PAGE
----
So FIFA missed an opportunity – AGAIN. And alienated a lot of people at the same time. At the request of the Australian and New Zealand associations, FIFA are reportedly revisiting the issue of sponsorship for Visit Saudi (but no doubt it will be complicated by all the bribes incentives (?) that (may) have already been offered to the decision-makers). I hope so. But it is staggering that they have to do this at all. I hope they are also revisiting the “fan ambassador” position, and that Adriana Lima doesn’t dare set foot in NZ or Australia.

Reportedly, in the news last week, FIFA were “surprised” at the reactions to the appointment of their “ambassador.” That alone says it all.

Note: The use of lower case, and quotation marks, for the so-called “ambassador” are both deliberate.

Update: It was recently reported that FIFA are not going to give Visit Saudi a sponsorship for the women’s tournament, following the outcry at their original (reported) decision. It still flabbergasts me that they thought it was reasonable in the first place.

This question, asked innocently by an 11-year-old in the heart-rendingly beautiful movie, After Sun, can so easily cut to the quick. It got me thinking about when I was 11, and what I wanted in my life at the time.

At 11, I had never been out of the South Island of New Zealand. I’d hardly met any foreigners (an American exchange student friend of my sister, and a French family at a camping site), and of my extended family and acquaintances, only my aunt, uncle and cousin had been overseas, when they lived in the Solomon Islands. I was not unusual at the time. None of my peers had more extensive experience. However, at 11 I had already fallen in love with the idea of travel, and my favourite books had been travel books, or English boarding school novels (I loved the Chalet School books set in Switzerland), or Nancy Drew. In fact, at 11, I probably had never read a New Zealand-authored book (or didn’t know that I had), or seen a New Zealand television programme. Life, it seemed to me, was something that was lived elsewhere. So it wasn’t so much a question of where I thought I’d be. It was a question of where I wouldn’t be. And that was at home on the farm.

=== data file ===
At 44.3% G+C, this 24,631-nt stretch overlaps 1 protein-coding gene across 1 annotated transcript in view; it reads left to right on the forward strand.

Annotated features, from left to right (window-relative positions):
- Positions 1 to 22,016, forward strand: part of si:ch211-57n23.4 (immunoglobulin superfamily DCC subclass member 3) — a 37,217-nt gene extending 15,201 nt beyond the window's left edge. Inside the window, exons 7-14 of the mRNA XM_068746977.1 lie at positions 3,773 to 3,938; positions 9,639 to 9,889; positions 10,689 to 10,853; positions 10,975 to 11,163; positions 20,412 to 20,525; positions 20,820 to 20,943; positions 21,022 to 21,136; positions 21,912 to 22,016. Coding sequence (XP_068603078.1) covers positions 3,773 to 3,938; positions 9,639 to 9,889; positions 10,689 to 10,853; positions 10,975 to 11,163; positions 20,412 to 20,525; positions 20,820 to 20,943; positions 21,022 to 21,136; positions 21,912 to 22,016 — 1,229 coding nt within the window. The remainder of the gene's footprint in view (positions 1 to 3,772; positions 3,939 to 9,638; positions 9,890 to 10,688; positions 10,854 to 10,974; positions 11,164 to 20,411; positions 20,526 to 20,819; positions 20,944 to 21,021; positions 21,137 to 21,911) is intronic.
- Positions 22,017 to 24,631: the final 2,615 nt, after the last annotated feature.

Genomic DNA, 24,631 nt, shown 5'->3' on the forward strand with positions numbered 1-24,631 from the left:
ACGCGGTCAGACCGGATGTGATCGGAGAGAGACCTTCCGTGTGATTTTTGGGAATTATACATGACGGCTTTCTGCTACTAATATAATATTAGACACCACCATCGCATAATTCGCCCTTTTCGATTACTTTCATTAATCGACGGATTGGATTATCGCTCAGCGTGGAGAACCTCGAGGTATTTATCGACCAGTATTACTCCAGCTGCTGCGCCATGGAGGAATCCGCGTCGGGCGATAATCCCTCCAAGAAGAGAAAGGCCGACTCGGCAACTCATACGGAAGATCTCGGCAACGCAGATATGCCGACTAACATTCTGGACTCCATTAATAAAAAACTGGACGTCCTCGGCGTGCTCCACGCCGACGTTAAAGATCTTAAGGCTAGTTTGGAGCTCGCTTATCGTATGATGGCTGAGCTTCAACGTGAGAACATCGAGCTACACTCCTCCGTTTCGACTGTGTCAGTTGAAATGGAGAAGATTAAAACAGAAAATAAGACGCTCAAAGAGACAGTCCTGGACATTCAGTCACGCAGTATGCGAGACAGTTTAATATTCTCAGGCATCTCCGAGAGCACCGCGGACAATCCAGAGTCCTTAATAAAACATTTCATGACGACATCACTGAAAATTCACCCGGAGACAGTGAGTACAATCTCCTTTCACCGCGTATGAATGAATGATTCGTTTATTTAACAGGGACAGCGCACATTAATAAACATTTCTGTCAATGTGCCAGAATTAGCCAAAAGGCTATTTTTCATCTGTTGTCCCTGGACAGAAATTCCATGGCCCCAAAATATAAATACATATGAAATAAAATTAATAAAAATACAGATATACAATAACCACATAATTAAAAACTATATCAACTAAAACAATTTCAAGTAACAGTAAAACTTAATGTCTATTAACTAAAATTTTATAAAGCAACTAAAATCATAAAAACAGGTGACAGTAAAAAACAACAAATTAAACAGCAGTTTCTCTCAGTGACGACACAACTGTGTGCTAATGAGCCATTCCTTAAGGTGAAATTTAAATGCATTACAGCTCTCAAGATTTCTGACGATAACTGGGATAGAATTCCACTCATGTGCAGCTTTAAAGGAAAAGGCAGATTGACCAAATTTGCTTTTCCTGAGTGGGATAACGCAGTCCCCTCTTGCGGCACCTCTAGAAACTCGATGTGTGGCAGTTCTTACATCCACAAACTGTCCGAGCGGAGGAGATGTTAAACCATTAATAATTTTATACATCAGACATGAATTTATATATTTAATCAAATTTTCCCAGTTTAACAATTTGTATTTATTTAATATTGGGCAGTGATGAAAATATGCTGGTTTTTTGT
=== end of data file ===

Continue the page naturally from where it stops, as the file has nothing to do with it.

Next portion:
In terms of my life and work, I also didn’t know what I would be doing. At 11, I had little experience of any other lifestyles than those around me. Except for my aunt, who lived and worked in our capital city, Wellington, and was sometimes heard on the radio. But that lifestyle seemed a world away. I guess I knew what I didn’t want. I didn’t want to be a mother and housewife on the farm or in my town, because my mother’s life (and that of my aunts) did not seem very appealing. In the 1970s, the daily slog of cooking and cleaning, looking after children and a hard-working farmer husband, with no luxuries, in relative isolation with few daily interactions with anyone outside our family, did not seem very exciting to me, and was not something I personally wanted to recreate. At 11, as in After Sun, we don’t know the inside lives of the adults who care for us, and it was hard for us to see the joys and pride or struggles of life.

I suppose I had dreams – of fortune, of doing something or being someone more important, and of course of being somewhere else. But I knew the first two were unrealistic dreams, and still only 11, attending a small two-room rural primary school, at that age I could not comprehend a pathway to achieving them. I didn’t know what I wanted to be when “I grew up,” because I’d only really seen women working (apart from my city aunt) in education, health (as nurses or assistants, not doctors), serving in shops, or the nuns who taught me music. I didn’t yet know my strengths, or my weaknesses, not really. The world itself was yet to open up to me back then. I wonder what I would have aimed at if I’d known what potential it offered?